In Study 1, we aimed to construct the SFIP by selecting photographs that were fear- and/or arousal-inducing in people who suffer from social, small-animal, or blood/injection fear. The construction of the SFIP was done by balancing two goals: The photographs had to trigger increased fear and/or arousal in one of the three fear groups, while at the same time eliciting less intense fear and/or arousal in the other fearful and nonfearful individuals.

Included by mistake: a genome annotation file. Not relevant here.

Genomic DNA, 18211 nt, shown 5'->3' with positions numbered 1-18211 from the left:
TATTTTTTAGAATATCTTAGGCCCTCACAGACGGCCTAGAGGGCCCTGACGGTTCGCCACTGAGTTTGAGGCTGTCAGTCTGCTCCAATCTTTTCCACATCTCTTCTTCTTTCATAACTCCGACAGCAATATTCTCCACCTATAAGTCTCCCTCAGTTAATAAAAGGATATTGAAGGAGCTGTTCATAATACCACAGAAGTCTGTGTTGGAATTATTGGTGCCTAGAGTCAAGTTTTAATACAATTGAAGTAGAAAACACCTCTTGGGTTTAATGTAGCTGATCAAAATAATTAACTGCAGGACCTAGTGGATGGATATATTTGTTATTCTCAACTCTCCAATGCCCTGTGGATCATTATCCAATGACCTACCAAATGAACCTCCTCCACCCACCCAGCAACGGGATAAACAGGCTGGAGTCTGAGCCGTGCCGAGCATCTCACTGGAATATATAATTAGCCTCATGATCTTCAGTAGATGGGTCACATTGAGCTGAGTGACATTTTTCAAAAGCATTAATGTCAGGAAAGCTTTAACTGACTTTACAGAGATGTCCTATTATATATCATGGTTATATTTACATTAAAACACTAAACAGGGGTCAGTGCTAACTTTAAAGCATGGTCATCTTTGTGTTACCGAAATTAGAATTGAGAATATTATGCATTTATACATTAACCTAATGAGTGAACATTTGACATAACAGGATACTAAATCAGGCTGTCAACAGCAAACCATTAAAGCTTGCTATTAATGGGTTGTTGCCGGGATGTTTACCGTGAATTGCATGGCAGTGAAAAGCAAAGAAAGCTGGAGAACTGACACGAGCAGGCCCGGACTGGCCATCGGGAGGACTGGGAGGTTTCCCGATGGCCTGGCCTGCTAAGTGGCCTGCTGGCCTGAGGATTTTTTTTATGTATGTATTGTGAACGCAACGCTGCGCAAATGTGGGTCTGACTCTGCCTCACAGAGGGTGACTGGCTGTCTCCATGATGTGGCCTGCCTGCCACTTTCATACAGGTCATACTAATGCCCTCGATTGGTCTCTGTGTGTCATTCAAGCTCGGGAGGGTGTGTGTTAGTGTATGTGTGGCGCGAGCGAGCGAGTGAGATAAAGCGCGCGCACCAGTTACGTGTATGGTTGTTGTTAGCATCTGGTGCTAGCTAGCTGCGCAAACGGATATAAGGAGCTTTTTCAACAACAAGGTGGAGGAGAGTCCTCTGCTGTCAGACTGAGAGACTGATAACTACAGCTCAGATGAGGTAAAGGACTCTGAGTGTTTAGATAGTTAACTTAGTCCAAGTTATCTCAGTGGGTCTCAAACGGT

Our participants were recruited from a large sample of students from Warsaw universities (N = 1,671) who completed an online version of the 92-item FSS-III (Wolpe & Lang, 1964). Participants were asked to evaluate their subjective experience of fear for each FSS item on a 5-point Likert-type scale ranging from 1 (not at all) to 5 (very much). Replicating previous findings (for a review, see Arrindell et al., 1991), factor analyses showed acceptable fit of the three-factor solution. One factor contained 20 items reflecting social anxiety or fear of failure (e.g., speaking in public, failing, and being teased), the second included 12 items assessing fear of blood/injection/injury (e.g., open wounds, dead people, and receiving injections), and the third included seven items reflecting fear of small animals (e.g., bats, harmless spiders, flying insects, and harmless snakes). Participants scoring greater than or equal to one standard deviation above the mean (≥+1 SD) on one of these factors and less than one standard deviation above the mean (<+1 SD) on the other two factors were assigned to an appropriate fear group: small-animal fear (SA), blood/injection/injury fear (BII), or social/failure fear (SOC). Those scoring less than or equal to the mean on all three factors were preselected as the nonfearful controls (CON). A group of 117 preselected candidates (26 male [♂], 91 female [♀]) participated in the picture-rating session, including 22 control (14♂, 8♀), 35 social/failure fear (6♂, 29♀), 34 small-animal fear (3♂, 31♀), and 26 blood/injection fear (3♂, 23♀) individuals. Descriptive statistics for the individual FSS subscales and the total scores are presented in Table 1. When compared to the other groups, the small-animal fear group showed significantly higher FSS Small Animal subscale scores, the blood fear group revealed higher FSS Blood/Injection subscale scores, and the social fear group higher FSS Social/Failure subscale scores, ts > 10, ps < .001. All fear groups scored significantly higher on their fear-specific FSS subscales than on the other scales, ts > 7, ps < .001. The control group showed significantly higher scores on the FSS Blood and Social/Failure subscales than on the FSS Small Animal subscale, ts(21) > 2.5, ps < .05, and no differences between the FSS Blood and Small Animal subscales, t(21) = 1.58, n.s.